Assume we are given a space $A$ with a metric $d$. Assume $A = A_1 \times A_2 \times A_3 \cdots$, ie. $A$ is a Cartesian product of spaces $A_i$, where $i \in I$. $I$ is countable or countably infinite. Assume also that we know that each $A_i$ is homeomorphic to a space $B_i$.

Is the Cartesian product $A = \prod A_i$ homeomorphic to Cartesian product $B = \prod B_i$?

Because each $A_i$ is homeomorphic to each $B_i$, let the homeomorphism be $h_i: A_i \rightarrow B_i.$ Can I apply these in some way to an element $x \in A$ to get to $y \in B$? Like "apply $h_i$ to the $i$th element of $x$"? I dread to use projections as a projection isn't a homeomorphism.


You're quite right. We need not restrict ourselves to metric spaces or countable or finite products:

Let $A_i, B_i, i \in I$ be a family of topological spaces such that $h_i: A_i \rightarrow B_i$ is a homeomorphism for every $i$. Then $h: A = \prod_{i \in I} A_i \rightarrow B = \prod_{i \in I} B_i$ defined by $h( (x_i) ) = h(x_i)_i $ is a homeomorphism as well.

The fact that $h$ is a bijection is simple set theory. Any map $f: X \rightarrow \prod_{i \in I} X_i$ is continuous iff for every $i$, $\pi_i \circ f$ is continuous between $X$ and $X_i$, where $\pi_i$ is the projection onto the $i$'th coordinate. This is the universal property for the product topology.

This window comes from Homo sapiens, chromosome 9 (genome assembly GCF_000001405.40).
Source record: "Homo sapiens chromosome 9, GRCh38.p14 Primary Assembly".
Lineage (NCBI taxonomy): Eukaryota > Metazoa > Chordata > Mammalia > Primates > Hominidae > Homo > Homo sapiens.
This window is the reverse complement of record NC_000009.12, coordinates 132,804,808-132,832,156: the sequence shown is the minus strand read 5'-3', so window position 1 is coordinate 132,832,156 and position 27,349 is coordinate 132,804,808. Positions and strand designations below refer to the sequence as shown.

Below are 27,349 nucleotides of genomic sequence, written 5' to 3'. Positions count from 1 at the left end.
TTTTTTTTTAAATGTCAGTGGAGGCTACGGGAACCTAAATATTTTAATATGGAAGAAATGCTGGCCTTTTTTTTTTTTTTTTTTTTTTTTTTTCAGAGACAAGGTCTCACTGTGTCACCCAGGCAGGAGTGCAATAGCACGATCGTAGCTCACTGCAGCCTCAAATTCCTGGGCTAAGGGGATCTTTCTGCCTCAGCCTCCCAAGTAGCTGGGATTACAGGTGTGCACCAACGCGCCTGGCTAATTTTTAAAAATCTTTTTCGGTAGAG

From the universal property $h$ is continuous as by construction $\pi_i \circ h = h_i \circ \pi_i$, which is continuous, as a composition of continuous functions. The product of the inverses of the $h_i$ is the required continuous inverse, using the universal property for the $\prod_i A_i$ instead.

  • $\begingroup$ Shouldn't it be $\pi_i\circ h=h\circ\pi'_i$ or something like that. (The map $h_i$ goes from $A_i$ to $B_i$, so it cannot be equal to the map $\pi\circ h$ going from $A=\prod A_i$ to $B_i$. Unless I have misunderstood your notation or overlooked something.) $\endgroup$ – Martin Sleziak Oct 2 '13 at 12:39
  • $\begingroup$ You're right, of course. This is still continuous, so the proof still works. Edited. $\endgroup$ – Henno Brandsma Oct 2 '13 at 19:08

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